Gaming

Augmented reality apps: value beyond the hype?

Jackie Marsh discusses the research she conducted about augmented reality apps, investigating their use, value and potential for young children. She urges that as these apps become increasingly ubiquitous, it will be important for parents and early years practitioners to appraise and assess the apps and decide whether they are of fleeting interest, or if they hold the potential […]

Families and Pokémon GO

How does the popular game Pokémon GO provide active, educational and social screen time? Kiley Sobel presents interview data and tips for parents about the way in which Pokémon GO allows families to and engage with media together and to make meaningful connections with each other and the spaces around them. Kiley is a Ph.D. candidate and National Science […]

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    The content and context of screen use is more important that the amount of screen time

The content and context of screen use is more important that the amount of screen time

Mark Griffiths reflects on the realities, implications and consequences of “screen time” in the context of gaming. He argues that it is not about the amount of screen use, but rather about its content and context. His piece follows a special workshop¹ convened by the Media Policy Project and Parenting for a Digital Future on ‘Families and “screen-time”: challenges of media self-regulation’ and the publication of a […]

Do you ever grow out of digital parenting?

Lelia Green takes a closer look at how parents’ attitudes to children’s digital media use change as they move towards adulthood. Lelia is Professor of Communications in the School of Arts and Humanities, Edith Cowan University, Perth, Australia. Her current research investigates the different influences of parents and peers on young people’s internet use. [Header image credit: R. Pollard, CC BY 2.0]

Leslie Haddon’s […]

Do angry birds make for angry children?

Credit: P. Cuhalev, CC BY-NC 2.0

Guest contributor Christopher J. Ferguson  looks at research on video games, the problems around thin evidence and the grand claims it oftentimes makes. He examines what studies of children and gaming actually say – and here’s his list of take-home messages for parents. Christopher is an associate professor of psychology at Stetson University in DeLand, Florida. He has written numerous peer-reviewed […]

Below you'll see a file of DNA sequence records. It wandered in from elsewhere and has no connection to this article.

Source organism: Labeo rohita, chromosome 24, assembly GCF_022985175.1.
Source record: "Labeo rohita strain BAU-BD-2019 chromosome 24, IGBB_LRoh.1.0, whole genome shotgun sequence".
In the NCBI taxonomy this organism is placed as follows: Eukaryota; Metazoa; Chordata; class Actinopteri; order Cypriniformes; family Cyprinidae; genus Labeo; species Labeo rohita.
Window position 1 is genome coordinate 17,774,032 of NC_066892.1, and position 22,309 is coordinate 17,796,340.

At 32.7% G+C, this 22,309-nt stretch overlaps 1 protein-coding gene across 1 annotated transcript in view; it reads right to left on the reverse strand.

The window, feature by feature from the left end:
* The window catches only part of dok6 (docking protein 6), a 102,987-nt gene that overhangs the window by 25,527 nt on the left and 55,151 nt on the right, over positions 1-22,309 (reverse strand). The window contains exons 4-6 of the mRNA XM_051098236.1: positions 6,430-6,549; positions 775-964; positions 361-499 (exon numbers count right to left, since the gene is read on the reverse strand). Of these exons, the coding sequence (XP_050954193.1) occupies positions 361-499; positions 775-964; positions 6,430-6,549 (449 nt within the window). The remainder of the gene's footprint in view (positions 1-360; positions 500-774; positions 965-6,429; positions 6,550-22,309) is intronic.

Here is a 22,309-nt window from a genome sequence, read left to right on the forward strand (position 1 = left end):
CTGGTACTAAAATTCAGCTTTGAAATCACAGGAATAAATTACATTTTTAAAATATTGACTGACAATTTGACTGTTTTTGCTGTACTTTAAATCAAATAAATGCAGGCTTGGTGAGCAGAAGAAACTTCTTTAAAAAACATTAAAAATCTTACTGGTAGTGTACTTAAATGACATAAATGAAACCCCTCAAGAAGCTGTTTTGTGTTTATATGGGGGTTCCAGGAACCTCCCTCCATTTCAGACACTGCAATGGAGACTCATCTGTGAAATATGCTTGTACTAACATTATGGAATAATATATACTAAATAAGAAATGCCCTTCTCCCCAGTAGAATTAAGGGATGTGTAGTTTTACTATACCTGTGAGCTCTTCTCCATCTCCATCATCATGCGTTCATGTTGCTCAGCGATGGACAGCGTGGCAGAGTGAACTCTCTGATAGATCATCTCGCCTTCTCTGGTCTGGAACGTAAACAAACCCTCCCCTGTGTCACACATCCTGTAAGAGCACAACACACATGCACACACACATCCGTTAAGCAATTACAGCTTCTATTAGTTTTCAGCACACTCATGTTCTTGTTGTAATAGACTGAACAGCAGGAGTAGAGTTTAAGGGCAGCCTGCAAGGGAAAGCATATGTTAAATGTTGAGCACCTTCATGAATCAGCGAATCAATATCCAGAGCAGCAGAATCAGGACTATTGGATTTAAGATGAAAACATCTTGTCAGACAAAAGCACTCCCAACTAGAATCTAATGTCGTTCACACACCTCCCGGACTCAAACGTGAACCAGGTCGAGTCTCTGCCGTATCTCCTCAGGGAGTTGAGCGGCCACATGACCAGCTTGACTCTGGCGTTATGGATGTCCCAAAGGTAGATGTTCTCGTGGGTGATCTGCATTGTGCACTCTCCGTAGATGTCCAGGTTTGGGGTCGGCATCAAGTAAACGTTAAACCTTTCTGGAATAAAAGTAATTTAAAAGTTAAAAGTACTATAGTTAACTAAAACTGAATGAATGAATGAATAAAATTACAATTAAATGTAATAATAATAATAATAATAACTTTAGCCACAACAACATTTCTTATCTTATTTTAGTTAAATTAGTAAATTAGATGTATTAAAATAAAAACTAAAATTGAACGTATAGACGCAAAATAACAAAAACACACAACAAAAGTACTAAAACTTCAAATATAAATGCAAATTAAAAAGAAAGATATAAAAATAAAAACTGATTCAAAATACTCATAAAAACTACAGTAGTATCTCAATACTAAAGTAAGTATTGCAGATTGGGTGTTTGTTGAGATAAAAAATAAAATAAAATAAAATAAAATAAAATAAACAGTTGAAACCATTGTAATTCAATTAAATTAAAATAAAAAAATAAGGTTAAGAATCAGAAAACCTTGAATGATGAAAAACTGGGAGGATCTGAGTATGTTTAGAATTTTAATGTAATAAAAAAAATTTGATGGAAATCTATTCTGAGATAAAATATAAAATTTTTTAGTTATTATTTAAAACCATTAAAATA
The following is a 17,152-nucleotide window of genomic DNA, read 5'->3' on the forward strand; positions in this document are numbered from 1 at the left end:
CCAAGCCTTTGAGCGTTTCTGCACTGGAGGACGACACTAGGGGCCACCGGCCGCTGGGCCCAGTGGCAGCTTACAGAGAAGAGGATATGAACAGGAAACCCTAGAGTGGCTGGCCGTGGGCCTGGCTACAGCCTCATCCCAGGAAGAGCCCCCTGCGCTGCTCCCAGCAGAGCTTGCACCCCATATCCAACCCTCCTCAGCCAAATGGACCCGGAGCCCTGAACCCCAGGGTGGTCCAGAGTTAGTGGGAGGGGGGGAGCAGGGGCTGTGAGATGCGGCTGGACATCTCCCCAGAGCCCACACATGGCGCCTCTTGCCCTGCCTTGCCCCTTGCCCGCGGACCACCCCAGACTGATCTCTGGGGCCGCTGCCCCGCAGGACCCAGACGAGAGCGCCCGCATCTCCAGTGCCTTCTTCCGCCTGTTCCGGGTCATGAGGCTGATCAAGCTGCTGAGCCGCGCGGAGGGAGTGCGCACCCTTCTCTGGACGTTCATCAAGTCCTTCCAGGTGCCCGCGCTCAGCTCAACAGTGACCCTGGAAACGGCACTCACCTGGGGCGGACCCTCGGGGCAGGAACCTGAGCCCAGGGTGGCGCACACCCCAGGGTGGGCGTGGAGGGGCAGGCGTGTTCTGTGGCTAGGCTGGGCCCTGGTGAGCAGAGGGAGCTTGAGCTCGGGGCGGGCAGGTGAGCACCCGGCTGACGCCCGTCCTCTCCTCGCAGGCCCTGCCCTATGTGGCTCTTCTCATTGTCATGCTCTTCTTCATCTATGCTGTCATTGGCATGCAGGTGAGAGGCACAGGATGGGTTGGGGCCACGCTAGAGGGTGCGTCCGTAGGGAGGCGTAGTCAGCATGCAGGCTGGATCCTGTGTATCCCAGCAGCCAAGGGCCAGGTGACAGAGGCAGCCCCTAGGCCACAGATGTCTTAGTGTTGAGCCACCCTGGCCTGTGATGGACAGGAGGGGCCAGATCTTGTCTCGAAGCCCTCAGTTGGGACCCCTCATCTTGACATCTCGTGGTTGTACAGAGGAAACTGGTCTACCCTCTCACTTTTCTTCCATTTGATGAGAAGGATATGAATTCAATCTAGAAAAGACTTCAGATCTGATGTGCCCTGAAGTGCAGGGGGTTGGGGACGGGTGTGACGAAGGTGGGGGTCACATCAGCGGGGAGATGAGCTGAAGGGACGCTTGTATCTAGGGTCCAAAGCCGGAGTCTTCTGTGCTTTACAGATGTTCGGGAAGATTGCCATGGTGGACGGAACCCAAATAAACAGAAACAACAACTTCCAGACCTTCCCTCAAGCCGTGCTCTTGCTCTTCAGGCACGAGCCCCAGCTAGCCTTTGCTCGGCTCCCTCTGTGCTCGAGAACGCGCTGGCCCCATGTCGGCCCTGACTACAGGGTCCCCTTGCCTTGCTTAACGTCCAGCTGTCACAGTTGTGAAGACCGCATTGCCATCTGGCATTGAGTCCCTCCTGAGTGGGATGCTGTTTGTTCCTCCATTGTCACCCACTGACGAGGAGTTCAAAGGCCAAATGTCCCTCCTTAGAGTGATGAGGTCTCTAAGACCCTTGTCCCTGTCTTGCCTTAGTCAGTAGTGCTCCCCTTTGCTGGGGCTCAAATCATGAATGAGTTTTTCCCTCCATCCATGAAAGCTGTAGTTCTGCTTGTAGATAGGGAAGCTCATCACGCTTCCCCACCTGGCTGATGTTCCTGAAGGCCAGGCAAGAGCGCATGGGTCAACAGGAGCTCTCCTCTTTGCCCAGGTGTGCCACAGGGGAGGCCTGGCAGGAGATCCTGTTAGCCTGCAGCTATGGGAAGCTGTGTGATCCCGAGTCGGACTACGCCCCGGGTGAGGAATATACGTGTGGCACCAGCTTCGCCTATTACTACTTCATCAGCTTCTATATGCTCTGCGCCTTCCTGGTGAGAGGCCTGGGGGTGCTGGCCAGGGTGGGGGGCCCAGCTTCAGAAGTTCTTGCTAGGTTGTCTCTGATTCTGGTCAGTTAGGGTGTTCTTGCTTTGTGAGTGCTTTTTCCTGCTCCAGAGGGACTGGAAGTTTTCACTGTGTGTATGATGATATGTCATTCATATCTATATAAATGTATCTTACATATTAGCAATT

October 28th, 2015|Featured, On our minds|0 Comments|
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    Support children by supporting parents (because grown-ups need guidance too!): examples from Sweden

Support children by supporting parents (because grown-ups need guidance too!): examples from Sweden

Credit: J. Flinchbaugh, CC BY-NC-SA 2.0

Daniel Kardefelt-Winther looks at digital gaming and parental struggles to guide and protect their children in a digital world where one of the most popular activities is perceived as both beneficial and a cause for concern. Daniel is a post-doctoral researcher at the Department of Clinical Neuroscience at Karolinska Institutet in Sweden, where he conducts research on […]

Learning more than Minecraft – A case from Jamaica

Credit: K. Jarrett, CC BY 2.0

Can Minecraft teach digital skills? Anthea Edalere-Henderson looks at how games such as Minecraft can help educate parents about the new digital worlds of their children. Anthea teaches in the Caribbean Institute of Media and Communication (CARIMAC) at the University of the West Indies at Mona, Jamaica. Her work focuses on globalized forms of media […]

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    Parenting in Babylon – a Minecraft digital backyard in Australia

Parenting in Babylon – a Minecraft digital backyard in Australia

Credit for all images: Michael Dezuanni & Anna Whateley

Michael Dezuanni and Anna Whateley tell us about their own home, technology in family life and the role of Minecraft in teaching digital skills across generations. They both work at Queensland University of Technology, Michael is Deputy Director of the Children and Youth Research Centre, Anna teaches adolescent fiction and the sociology of education.

Minecraft […]

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    Not just playing games: Moving on from hobbies to digital jobs

Not just playing games: Moving on from hobbies to digital jobs

Julian Sefton-Green shares insights from his research on young people’s interest in digital technologies and how their formal and informal learning journeys helped them transformed their passions into genuine creative and digital opportunities. Julian is an independent scholar working in education and the cultural and creative industries. He is currently principal research fellow at the Department of Media & Communication, LSE, a research associate […]